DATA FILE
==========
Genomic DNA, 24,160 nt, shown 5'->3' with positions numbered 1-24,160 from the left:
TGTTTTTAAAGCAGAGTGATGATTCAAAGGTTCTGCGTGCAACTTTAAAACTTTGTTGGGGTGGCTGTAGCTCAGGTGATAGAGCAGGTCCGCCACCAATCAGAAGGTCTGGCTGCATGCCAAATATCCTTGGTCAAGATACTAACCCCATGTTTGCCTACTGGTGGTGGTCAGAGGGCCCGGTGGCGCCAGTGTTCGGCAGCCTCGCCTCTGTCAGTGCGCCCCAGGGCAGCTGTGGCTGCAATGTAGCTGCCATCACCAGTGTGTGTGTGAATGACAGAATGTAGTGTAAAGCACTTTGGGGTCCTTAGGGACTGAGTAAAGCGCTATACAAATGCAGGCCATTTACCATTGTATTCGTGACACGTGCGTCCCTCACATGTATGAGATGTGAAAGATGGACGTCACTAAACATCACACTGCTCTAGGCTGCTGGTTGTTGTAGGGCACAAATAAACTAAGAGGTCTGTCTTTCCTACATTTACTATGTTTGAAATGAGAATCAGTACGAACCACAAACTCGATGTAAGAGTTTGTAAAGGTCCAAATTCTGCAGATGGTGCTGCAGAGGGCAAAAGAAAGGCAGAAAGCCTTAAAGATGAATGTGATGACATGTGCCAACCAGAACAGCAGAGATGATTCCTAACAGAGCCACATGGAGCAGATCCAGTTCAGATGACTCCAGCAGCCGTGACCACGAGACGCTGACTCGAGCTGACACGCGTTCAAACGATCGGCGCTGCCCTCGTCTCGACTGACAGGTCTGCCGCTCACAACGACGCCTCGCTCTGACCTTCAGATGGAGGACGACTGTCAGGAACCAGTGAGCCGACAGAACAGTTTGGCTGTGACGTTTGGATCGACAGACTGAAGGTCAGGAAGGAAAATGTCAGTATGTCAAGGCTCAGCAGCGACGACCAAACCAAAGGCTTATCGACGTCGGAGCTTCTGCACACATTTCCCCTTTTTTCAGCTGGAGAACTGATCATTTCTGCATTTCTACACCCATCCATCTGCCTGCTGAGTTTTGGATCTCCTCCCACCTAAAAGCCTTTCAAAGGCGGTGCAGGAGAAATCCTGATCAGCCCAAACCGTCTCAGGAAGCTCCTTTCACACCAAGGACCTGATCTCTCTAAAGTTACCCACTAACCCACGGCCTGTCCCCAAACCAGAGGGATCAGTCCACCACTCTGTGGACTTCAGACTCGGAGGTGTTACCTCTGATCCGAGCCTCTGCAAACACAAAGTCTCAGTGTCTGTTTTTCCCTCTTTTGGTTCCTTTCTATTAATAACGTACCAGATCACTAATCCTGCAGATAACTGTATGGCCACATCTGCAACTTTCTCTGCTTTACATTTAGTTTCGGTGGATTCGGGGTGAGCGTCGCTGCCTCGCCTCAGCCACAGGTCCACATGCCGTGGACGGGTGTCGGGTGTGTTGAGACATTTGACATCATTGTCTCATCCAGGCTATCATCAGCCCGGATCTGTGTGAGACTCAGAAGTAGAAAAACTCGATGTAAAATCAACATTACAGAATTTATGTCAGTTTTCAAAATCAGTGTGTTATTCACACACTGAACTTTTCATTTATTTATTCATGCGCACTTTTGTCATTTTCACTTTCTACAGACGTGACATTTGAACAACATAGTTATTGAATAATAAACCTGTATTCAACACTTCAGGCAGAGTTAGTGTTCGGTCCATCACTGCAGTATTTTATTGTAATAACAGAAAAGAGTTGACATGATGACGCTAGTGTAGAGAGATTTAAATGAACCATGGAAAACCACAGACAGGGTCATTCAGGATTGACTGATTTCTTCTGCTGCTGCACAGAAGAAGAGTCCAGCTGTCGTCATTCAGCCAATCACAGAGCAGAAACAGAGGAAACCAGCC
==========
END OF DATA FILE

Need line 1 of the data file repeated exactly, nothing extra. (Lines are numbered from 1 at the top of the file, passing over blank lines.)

Genomic DNA, 24,160 nt, shown 5'->3' with positions numbered 1-24,160 from the left: